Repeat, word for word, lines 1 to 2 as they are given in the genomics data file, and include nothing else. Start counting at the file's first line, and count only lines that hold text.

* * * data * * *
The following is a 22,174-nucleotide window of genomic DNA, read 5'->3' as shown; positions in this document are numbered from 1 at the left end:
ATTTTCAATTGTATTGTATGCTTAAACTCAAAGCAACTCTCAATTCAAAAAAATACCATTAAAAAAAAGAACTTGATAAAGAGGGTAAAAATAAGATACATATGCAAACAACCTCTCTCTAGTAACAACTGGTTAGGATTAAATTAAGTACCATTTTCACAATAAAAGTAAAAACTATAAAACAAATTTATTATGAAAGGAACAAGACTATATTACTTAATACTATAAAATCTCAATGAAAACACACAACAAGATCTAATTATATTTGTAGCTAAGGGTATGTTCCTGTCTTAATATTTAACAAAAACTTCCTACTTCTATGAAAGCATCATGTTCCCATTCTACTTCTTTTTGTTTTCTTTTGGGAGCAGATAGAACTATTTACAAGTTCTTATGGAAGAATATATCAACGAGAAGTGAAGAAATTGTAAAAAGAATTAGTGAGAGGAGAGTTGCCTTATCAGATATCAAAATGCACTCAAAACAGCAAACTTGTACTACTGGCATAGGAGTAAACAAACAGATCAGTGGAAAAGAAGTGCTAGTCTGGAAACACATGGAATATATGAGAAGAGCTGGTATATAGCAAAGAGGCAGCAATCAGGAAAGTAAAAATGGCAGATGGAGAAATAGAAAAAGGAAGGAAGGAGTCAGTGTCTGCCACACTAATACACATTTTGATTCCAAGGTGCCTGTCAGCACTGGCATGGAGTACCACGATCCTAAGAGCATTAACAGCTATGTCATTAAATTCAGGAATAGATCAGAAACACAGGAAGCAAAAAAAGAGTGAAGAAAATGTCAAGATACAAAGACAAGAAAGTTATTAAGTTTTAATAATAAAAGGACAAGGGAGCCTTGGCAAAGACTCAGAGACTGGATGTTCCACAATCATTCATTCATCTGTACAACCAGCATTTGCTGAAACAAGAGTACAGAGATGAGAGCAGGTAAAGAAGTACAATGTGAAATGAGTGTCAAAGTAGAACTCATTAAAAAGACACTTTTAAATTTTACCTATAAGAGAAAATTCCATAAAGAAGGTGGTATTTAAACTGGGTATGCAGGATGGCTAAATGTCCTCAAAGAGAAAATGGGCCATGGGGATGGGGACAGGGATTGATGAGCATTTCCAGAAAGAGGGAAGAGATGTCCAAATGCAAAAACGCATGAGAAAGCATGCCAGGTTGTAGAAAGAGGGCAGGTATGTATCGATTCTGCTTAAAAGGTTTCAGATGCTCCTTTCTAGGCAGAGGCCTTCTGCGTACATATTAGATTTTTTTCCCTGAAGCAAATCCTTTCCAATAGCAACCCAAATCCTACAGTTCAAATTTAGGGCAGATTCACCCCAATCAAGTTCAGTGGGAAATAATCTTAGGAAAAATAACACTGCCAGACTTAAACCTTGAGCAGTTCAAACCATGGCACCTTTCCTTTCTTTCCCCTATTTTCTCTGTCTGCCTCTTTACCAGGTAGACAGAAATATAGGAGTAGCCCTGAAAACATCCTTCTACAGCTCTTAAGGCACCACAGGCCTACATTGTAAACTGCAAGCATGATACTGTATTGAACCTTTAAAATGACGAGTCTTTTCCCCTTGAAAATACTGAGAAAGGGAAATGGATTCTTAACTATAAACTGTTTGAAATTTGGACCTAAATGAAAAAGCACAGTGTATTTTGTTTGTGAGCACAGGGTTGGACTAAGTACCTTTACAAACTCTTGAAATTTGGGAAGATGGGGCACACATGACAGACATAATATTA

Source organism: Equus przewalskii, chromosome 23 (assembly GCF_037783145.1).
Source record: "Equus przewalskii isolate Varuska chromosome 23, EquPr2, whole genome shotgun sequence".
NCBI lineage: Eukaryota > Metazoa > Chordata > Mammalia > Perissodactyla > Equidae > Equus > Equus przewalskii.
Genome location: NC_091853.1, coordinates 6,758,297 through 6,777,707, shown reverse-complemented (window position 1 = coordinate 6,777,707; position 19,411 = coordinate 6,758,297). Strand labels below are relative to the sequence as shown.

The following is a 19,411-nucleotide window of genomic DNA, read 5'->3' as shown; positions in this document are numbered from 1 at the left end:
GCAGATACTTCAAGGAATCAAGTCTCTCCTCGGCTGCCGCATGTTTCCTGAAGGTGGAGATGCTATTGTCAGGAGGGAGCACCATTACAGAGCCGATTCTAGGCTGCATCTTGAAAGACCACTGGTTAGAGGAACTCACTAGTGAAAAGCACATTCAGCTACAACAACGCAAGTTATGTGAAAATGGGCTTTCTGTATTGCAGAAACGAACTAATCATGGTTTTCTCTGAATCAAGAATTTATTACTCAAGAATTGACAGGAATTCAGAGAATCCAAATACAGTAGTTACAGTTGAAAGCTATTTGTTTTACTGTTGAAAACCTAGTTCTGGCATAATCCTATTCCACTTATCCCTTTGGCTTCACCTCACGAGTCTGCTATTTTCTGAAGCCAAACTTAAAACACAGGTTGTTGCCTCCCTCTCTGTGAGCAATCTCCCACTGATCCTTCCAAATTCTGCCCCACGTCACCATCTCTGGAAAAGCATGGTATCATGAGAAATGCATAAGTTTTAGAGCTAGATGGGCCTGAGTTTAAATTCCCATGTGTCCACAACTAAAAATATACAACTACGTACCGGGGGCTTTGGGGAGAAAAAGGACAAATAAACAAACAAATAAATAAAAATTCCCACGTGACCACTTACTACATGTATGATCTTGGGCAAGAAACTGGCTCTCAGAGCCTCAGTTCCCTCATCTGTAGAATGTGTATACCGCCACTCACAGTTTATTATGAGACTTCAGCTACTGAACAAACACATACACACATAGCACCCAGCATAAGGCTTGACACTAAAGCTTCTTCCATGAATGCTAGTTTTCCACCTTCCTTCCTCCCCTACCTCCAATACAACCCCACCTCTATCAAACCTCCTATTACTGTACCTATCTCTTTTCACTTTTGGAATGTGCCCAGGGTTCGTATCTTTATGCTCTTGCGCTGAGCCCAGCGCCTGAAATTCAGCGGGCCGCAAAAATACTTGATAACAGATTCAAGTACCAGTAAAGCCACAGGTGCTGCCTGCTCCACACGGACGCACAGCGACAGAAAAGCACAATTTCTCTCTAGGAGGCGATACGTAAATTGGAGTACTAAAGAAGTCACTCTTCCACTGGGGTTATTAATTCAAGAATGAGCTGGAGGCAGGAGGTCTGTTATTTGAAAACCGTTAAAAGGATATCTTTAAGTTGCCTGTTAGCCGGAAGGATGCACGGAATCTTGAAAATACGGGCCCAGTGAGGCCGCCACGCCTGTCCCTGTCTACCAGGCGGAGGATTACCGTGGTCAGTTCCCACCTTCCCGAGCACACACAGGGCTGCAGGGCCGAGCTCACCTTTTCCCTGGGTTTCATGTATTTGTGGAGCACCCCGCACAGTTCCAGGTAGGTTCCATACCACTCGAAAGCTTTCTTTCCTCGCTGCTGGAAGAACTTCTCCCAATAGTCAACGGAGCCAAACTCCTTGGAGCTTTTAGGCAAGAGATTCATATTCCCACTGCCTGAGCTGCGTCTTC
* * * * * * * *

The following is a 22,174-nucleotide window of genomic DNA, read 5'->3' as shown; positions in this document are numbered from 1 at the left end:
ATTTTCAATTGTATTGTATGCTTAAACTCAAAGCAACTCTCAATTCAAAAAAATACCATTAAAAAAAAGAACTTGATAAAGAGGGTAAAAATAAGATACATATGCAAACAACCTCTCTCTAGTAACAACTGGTTAGGATTAAATTAAGTACCATTTTCACAATAAAAGTAAAAACTATAAAACAAATTTATTATGAAAGGAACAAGACTATATTACTTAATACTATAAAATCTCAATGAAAACACACAACAAGATCTAATTATATTTGTAGCTAAGGGTATGTTCCTGTCTTAATATTTAACAAAAACTTCCTACTTCTATGAAAGCATCATGTTCCCATTCTACTTCTTTTTGTTTTCTTTTGGGAGCAGATAGAACTATTTACAAGTTCTTATGGAAGAATATATCAACGAGAAGTGAAGAAATTGTAAAAAGAATTAGTGAGAGGAGAGTTGCCTTATCAGATATCAAAATGCACTCAAAACAGCAAACTTGTACTACTGGCATAGGAGTAAACAAACAGATCAGTGGAAAAGAAGTGCTAGTCTGGAAACACATGGAATATATGAGAAGAGCTGGTATATAGCAAAGAGGCAGCAATCAGGAAAGTAAAAATGGCAGATGGAGAAATAGAAAAAGGAAGGAAGGAGTCAGTGTCTGCCACACTAATACACATTTTGATTCCAAGGTGCCTGTCAGCACTGGCATGGAGTACCACGATCCTAAGAGCATTAACAGCTATGTCATTAAATTCAGGAATAGATCAGAAACACAGGAAGCAAAAAAAGAGTGAAGAAAATGTCAAGATACAAAGACAAGAAAGTTATTAAGTTTTAATAATAAAAGGACAAGGGAGCCTTGGCAAAGACTCAGAGACTGGATGTTCCACAATCATTCATTCATCTGTACAACCAGCATTTGCTGAAACAAGAGTACAGAGATGAGAGCAGGTAAAGAAGTACAATGTGAAATGAGTGTCAAAGTAGAACTCATTAAAAAGACACTTTTAAATTTTACCTATAAGAGAAAATTCCATAAAGAAGGTGGTATTTAAACTGGGTATGCAGGATGGCTAAATGTCCTCAAAGAGAAAATGGGCCATGGGGATGGGGACAGGGATTGATGAGCATTTCCAGAAAGAGGGAAGAGATGTCCAAATGCAAAAACGCATGAGAAAGCATGCCAGGTTGTAGAAAGAGGGCAGGTATGTATCGATTCTGCTTAAAAGGTTTCAGATGCTCCTTTCTAGGCAGAGGCCTTCTGCGTACATATTAGATTTTTTTCCCTGAAGCAAATCCTTTCCAATAGCAACCCAAATCCTACAGTTCAAATTTAGGGCAGATTCACCCCAATCAAGTTCAGTGGGAAATAATCTTAGGAAAAATAACACTGCCAGACTTAAACCTTGAGCAGTTCAAACCATGGCACCTTTCCTTTCTTTCCCCTATTTTCTCTGTCTGCCTCTTTACCAGGTAGACAGAAATATAGGAGTAGCCCTGAAAACATCCTTCTACAGCTCTTAAGGCACCACAGGCCTACATTGTAAACTGCAAGCATGATACTGTATTGAACCTTTAAAATGACGAGTCTTTTCCCCTTGAAAATACTGAGAAAGGGAAATGGATTCTTAACTATAAACTGTTTGAAATTTGGACCTAAATGAAAAAGCACAGTGTATTTTGTTTGTGAGCACAGGGTTGGACTAAGTACCTTTACAAACTCTTGAAATTTGGGAAGATGGGGCACACATGACAGACATAATATTA